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Evaluation of antinociceptive and analgesic properties of tramadol in cats


Basiri, Bita (2013) Evaluation of antinociceptive and analgesic properties of tramadol in cats. Masters thesis, Universiti Putra Malaysia.


The need for safe and cost effective analgesic in cats prompted investigation into the potential use of tramadol for acute pain. The hypothesis was that tramadol at a higher dose can provide a more significant analgesic effect in the post-operation period. In the first part, we assessed the thermal and mechanical thresholds following a high (4 mg/kg) and a low (2 mg/kg) dose of tramadol in comparison to acepromazine at 0.1 mg/kg, administered subcutaneously (SC) in cats without undergoing surgery. Three female and 3 male cats were utilized in a randomized cross-over manner. Thermal and mechanical thresholds were determined using two custom-made analgesiometric devices. Both thermal and mechanical thresholds were significantly higher than baseline at 3, 4, 5 and 6 hours after 4 mg/kg tramadol. Following 2 mg/kg tramadol, both thermal and mechanical thresholds were higher than baseline at 4 and 5 hours only. There were no significant changes in both thermal and mechanical thresholds at any time point after administration of 0.1 mg/kg acepromazine. The above results demonstrated that the methods of threshold measurements used in this study can differentiate if a treatment had analgesic effect. Furthermore, they showed dose-dependent response to tramadol. In the second part, we investigated the analgesic effects of 4 and 2 mg/kg of tramadol, SC, in addition to 0.1 mg/kg acepromazine as pre-medication in cats undergoing ovariohysterectomy (OHE). Following surgery, pain scores did not increase significantly from baselines in cats that received 4 mg/kg (AT4 group: 6 cats) and in 2 mg/kg (AT2 group: 6 cats) tramadol at pre-medication. Composite pain scores were lower in AT4 compared to AT2 at 4.5 and 6.5 hours after pre-medication. Pain scores increased significantly at 2.5 and 3.5 hours post-treatment in the 3 cats that received only acepromazine without tramadol (Ace group). All cats in Ace required rescue analgesia. Metatarsal pad mechanical thresholds showed a significant increase from baseline at 3.5, 4.5 and 6.5 hours post-treatment in AT4, and at 4.5 hours in AT2. Thresholds in AT4 were higher than AT2 at 4.5 and 6.5 hours. No significant change was observed in Ace. Mechanical thresholds at surgical site decreased from baselines following surgery and persisted throughout the 36 hours observation in all groups. The decrement tended to be less in AT4 compared to AT2. These results showed the requirement of an analgesic in addition to acepromazine in the pre-medication for cats undergoing OHE. In the third part, we studied the effect of tramadol at 4 mg/kg, SC, on secondary hyperalgesia. Metatarsal pad mechanical thresholds after tramadol but without undergoing surgery were compared to thresholds following tramadol and gonadectomy in six cats. There was no difference in the increment of thresholds following tramadol, with or without gonadectomy. Thresholds increased significantly from baseline between 3 to 6 hours post-tramadol, with or without gonadectomy. The results of these studies supported the use of tramadol for acute pain management in cats. Tramadol at 4 mg/kg provided more profound and longer analgesic effect than 2 mg/kg. If used at 4 mg/kg, tramadol may prevent secondary hyperalgesia for up to 6 hours after medication.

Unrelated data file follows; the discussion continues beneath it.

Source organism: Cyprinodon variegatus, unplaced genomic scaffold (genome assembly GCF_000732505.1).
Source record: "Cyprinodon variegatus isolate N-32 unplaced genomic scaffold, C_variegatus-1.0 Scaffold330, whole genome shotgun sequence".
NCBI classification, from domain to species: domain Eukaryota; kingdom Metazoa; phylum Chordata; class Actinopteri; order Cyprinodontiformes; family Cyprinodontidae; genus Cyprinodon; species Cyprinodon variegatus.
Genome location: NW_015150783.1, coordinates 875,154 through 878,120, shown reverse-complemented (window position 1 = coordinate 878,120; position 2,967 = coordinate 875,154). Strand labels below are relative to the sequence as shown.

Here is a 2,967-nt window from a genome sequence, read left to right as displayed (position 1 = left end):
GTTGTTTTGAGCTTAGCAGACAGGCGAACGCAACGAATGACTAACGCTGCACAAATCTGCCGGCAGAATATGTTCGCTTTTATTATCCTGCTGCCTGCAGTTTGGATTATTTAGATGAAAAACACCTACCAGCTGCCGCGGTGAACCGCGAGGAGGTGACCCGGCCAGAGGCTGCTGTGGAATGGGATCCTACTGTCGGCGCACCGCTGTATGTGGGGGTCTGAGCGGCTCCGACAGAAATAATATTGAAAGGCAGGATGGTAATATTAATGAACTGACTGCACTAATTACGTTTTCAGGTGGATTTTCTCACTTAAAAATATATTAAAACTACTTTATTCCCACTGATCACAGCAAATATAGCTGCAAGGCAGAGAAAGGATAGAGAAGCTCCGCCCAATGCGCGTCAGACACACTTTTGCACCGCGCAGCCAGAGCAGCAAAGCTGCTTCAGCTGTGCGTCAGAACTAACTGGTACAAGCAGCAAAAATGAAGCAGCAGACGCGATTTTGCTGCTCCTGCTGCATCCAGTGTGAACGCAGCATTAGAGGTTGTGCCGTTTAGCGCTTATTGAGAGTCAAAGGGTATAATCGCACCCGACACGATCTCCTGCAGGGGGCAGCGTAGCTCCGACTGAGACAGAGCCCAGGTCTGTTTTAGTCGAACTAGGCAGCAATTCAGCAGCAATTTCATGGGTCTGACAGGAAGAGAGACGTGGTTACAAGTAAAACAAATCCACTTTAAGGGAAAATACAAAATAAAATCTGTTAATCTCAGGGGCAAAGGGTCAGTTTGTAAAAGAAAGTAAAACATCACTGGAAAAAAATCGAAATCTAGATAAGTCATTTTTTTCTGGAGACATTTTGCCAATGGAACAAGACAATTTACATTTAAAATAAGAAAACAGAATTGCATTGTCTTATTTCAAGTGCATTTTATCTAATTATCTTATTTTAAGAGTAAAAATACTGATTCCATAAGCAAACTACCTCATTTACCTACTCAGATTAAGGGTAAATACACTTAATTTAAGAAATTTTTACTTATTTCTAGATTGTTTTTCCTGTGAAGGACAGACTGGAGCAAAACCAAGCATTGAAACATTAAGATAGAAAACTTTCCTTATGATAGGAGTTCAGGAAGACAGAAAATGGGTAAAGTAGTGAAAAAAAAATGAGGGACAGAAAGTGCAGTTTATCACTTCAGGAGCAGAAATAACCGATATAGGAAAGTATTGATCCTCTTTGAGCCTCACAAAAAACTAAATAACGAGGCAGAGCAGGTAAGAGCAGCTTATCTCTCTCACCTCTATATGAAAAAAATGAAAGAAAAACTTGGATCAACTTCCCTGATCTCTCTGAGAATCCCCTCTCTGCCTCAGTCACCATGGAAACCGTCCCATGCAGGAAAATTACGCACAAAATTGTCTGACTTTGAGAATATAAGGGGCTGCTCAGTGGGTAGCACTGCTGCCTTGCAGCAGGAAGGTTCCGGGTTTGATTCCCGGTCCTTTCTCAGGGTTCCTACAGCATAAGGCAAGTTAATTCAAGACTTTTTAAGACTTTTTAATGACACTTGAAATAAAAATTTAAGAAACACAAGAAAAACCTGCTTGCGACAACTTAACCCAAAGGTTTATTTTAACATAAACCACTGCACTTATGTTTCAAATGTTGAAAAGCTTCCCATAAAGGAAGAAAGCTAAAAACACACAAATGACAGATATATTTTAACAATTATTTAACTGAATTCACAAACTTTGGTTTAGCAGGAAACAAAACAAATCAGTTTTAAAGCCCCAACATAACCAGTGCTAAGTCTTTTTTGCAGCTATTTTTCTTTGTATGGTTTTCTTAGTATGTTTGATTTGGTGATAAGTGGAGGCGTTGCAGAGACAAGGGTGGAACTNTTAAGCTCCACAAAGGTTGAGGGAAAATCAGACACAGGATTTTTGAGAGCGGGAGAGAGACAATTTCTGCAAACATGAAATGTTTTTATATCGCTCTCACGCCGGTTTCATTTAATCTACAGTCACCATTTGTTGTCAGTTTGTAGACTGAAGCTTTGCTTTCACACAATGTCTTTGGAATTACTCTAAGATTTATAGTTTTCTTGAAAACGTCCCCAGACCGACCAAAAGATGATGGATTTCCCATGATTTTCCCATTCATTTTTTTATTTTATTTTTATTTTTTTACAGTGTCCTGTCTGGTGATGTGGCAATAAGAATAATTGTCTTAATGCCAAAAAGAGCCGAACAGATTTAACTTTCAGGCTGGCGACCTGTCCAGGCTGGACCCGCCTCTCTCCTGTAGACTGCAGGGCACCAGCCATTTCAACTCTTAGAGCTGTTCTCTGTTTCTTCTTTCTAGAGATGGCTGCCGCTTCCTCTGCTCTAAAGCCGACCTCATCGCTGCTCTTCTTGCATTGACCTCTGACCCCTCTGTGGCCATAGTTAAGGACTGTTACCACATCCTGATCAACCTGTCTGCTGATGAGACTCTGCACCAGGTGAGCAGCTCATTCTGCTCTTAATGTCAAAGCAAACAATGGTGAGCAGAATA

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Additional Metadata

Item Type: Thesis (Masters)
Subject: Analgesic
Subject: Tramadol
Call Number: FPV 2013 9
Chairman Supervisor: Chen Hui Cheng, DVSc
Divisions: Faculty of Veterinary Medicine
Depositing User: Hasimah Adam
Date Deposited: 21 Jun 2016 04:10
Last Modified: 21 Jun 2016 04:10
URI: http://psasir.upm.edu.my/id/eprint/42980
Statistic Details: View Download Statistic

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